How Sellafield 'mutilated' its workers' bodies

Organs and bones were illegally harvested from the bodies of dead nuclear industry workers at Sellafield without their consent over a period of 30 years, an inquiry found yesterday.

The relatives of 64 staff, many of whom only discovered their loved ones had been stripped of livers, tongues and even legs decades after they were buried, said the inquiry's findings proved the existence of an "old boys' club" among pathologists, coroners and scientists around Sellafield prior to 1992 which prioritised the needs of the nuclear industry above those of grieving family members.

In evidence to inquiry chairman Michael Redfern QC, who oversaw the Alder Hey inquiry, representatives of the workers said they felt as if bodies had been "mutilated" and treated as "commodities" to assist in research on behalf of the industry to disprove the link between cancers and radiation.

Some missing bones had been replaced with broomsticks for deceased workers' funerals. Mr Redfern said the families had been "wronged". "In most cases considered by the inquiry, relatives were let down at the time when they were most vulnerable by those in whom they were entitled to place an absolute trust," he said.

In the Commons, Energy Secretary Chris Huhne apologised to the families and said the practice had been stopped.

The 650-page report, following a three-year inquiry which also examined three other studies involving the nuclear industry in which 6,500 bodies, including children, were used, said the removal of organs and tissue was "unnecessary and inappropriate" in the majority of the Sellafield cases.

Pathologists who gave evidence to the inquiry were singled out for criticism. They were described as being "profoundly ignorant of the law" and of erroneously believing they could act with "carte blanche to remove tissue and organs for whatever purpose they saw fit". Coroners were also accused of leaving families in the dark and of assisting the nuclear authorities heedless of whether consent had been obtained or if the removal of organs had relevance to the cause of death.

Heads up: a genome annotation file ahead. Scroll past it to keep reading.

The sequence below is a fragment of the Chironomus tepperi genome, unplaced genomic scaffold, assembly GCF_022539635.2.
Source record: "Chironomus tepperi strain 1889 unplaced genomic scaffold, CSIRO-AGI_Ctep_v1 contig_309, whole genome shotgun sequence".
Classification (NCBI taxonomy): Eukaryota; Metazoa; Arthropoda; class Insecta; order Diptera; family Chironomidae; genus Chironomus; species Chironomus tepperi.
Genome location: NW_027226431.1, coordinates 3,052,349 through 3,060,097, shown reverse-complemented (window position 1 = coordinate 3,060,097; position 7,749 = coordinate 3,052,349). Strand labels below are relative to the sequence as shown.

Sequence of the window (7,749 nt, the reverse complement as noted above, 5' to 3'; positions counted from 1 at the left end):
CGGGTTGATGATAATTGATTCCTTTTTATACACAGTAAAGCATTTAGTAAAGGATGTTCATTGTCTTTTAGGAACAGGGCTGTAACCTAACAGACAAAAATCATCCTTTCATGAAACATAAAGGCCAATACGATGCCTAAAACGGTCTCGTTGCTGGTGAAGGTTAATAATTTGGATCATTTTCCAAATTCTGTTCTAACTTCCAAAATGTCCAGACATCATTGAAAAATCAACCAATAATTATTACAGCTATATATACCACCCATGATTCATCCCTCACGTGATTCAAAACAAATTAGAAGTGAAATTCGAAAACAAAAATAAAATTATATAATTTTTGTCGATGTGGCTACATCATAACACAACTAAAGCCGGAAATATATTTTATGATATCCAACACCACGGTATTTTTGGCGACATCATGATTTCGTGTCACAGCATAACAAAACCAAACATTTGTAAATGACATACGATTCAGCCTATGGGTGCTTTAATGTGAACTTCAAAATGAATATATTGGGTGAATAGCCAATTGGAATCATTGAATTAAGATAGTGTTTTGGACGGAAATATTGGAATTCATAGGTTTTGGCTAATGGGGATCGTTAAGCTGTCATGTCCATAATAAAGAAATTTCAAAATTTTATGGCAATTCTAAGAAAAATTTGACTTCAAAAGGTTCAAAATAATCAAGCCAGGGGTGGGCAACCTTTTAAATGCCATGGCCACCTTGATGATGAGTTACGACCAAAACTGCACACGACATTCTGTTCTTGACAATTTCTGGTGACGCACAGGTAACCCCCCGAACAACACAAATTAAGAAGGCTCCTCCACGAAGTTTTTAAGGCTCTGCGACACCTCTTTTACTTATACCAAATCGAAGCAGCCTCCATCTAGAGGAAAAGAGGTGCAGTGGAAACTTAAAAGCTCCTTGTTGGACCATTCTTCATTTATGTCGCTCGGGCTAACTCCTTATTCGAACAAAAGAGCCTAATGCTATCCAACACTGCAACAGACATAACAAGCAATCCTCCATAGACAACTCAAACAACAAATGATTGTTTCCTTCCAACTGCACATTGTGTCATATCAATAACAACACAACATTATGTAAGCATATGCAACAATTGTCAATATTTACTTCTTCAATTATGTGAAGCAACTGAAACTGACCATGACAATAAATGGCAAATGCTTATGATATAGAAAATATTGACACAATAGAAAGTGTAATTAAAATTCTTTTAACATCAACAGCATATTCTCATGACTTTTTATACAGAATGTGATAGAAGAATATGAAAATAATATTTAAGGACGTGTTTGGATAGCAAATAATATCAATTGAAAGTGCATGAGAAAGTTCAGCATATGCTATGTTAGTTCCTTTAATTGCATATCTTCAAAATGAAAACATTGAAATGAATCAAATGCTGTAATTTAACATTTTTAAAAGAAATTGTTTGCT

The inquiry was ordered by then Trade and Industry Secretary Alistair Darling in 2007 when it first emerged that body parts had been removed between 1961 and 1992. The deaths of 76 workers – 64 from Sellafield and 12 from other UK nuclear plants – were examined, although the scope of the inquiry was later significantly widened.

The "driving force" behind the post-mortem extraction of organs at Sellafield was BNFL's chief medical officer Dr Geoffrey Schofield, an acclaimed occupational health expert. The inquiry found he was subject to "little if any managerial supervision or control of his activities" prior to his death in 1985.

An "informal arrangement" existed between Dr Schofield and pathologists at the West Cumberland Hospital and he was "easily able" to obtain organs for analysis. Dr Schofield and his successor would return to their laboratory at Sellafield with the organs in a cool box.

There they were weighed, labelled and stored in a freezer before being analysed and then taken to the low-level waste repository at Drigg. The report said Dr Schofield took "somewhat dubious steps to obtain organs" in cases that were of particular interest to him, and accused him of a "manipulation of the coronial process".

Case study: Stan Higgins

Dr Stan Higgins's father, also called Stan, was only 49 when he died.

The former member of the Parachute Regiment and keen rugby player had also been commended as a senior shift supervisor during the 1973 head-end plant incident, in which he had been severely exposed to ruthenium.

"He was the most irradiated man that ever lived," his son said yesterday. "He survived for about five years but he lost his thyroid and started having black outs and died of a heart attack."

Dr Higgins later learned that some of his father's tissue had been taken three years after he died, but he only discovered the true extent of the theft – vertebrae, mediastinum, kidney, liver, heart, spleen, sternum, both lungs and lymph nodes – three years ago.

"I believe there should be some retribution for the families who have had to go through this time and time again," he said.

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